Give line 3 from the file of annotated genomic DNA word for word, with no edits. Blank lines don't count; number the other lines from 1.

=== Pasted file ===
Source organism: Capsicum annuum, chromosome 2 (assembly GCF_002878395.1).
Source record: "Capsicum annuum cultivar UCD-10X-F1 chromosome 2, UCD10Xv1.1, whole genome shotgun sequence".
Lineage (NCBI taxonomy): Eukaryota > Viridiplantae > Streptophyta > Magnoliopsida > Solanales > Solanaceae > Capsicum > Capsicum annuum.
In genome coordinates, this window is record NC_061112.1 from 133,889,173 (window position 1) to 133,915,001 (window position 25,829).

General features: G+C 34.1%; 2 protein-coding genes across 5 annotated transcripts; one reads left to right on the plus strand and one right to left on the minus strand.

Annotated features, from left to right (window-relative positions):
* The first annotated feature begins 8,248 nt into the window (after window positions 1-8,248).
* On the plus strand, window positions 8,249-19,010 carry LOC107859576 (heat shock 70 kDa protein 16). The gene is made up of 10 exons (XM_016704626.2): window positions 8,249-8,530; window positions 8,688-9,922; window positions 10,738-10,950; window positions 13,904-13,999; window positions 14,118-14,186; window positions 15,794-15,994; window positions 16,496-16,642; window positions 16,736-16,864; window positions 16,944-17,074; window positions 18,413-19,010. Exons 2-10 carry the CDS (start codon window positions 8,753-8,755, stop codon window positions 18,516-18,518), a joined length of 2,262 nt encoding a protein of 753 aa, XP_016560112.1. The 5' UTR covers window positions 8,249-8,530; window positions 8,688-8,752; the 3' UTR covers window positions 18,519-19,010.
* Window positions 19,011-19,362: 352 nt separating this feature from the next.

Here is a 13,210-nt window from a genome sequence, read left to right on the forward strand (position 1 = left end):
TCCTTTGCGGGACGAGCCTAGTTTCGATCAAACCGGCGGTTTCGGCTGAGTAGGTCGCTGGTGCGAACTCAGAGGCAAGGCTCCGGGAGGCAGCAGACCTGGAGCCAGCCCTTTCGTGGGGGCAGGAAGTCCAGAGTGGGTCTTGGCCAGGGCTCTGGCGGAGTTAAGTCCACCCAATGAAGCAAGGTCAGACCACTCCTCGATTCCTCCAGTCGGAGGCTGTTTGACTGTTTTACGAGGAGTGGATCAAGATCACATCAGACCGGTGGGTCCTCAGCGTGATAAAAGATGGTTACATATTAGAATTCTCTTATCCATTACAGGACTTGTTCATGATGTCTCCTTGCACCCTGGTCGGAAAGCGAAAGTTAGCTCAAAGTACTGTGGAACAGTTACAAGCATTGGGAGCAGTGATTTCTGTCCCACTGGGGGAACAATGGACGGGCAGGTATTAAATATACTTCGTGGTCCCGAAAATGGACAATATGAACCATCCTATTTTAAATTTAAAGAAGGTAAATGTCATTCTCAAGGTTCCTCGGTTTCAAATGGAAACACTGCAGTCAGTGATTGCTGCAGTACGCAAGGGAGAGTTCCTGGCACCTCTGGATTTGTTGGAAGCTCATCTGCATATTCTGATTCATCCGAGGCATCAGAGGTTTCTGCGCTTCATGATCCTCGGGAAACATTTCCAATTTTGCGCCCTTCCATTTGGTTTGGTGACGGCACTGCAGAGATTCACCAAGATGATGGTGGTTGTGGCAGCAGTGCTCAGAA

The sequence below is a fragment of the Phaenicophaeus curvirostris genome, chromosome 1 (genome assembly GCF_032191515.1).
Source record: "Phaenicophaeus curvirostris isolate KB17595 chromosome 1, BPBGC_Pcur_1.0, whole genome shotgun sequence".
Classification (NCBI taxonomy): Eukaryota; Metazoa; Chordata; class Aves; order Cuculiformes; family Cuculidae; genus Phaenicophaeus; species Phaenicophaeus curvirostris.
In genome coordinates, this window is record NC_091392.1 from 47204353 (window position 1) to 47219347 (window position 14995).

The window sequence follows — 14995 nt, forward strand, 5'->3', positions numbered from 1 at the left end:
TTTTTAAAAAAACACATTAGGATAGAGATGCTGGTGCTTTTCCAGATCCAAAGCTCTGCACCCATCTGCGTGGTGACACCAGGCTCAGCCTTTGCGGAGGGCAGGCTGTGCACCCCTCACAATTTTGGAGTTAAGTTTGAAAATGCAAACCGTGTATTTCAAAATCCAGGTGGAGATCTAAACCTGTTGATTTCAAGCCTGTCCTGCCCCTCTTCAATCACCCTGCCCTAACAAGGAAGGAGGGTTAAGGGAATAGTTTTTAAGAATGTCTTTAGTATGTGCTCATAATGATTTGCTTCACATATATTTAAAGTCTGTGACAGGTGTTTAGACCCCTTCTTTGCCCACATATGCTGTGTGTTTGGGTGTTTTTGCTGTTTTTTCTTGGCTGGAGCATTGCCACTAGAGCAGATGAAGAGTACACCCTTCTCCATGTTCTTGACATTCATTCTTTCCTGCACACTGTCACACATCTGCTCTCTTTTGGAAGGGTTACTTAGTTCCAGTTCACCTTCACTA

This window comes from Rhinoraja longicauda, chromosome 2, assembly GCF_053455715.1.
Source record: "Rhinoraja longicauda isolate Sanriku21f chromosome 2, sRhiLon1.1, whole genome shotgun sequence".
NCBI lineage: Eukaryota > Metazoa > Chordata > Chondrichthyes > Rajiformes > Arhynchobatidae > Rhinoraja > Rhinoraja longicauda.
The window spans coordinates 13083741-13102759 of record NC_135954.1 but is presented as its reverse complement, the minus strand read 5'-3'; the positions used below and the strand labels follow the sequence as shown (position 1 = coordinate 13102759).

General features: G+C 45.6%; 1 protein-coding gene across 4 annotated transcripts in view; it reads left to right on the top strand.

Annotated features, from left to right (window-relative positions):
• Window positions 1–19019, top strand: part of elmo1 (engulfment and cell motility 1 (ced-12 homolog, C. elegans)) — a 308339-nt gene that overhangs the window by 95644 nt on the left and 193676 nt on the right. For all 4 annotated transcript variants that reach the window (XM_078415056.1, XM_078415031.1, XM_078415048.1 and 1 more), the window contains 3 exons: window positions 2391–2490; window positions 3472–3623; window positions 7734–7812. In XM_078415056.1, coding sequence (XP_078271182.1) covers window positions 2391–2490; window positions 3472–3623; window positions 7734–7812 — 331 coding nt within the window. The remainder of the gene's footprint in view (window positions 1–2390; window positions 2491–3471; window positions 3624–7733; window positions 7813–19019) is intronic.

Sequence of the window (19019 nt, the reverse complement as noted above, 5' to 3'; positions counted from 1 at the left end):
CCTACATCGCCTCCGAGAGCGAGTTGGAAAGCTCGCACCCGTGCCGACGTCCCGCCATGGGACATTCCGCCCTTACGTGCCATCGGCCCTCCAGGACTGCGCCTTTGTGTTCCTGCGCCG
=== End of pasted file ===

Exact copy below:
Lineage (NCBI taxonomy): Eukaryota > Viridiplantae > Streptophyta > Magnoliopsida > Solanales > Solanaceae > Capsicum > Capsicum annuum.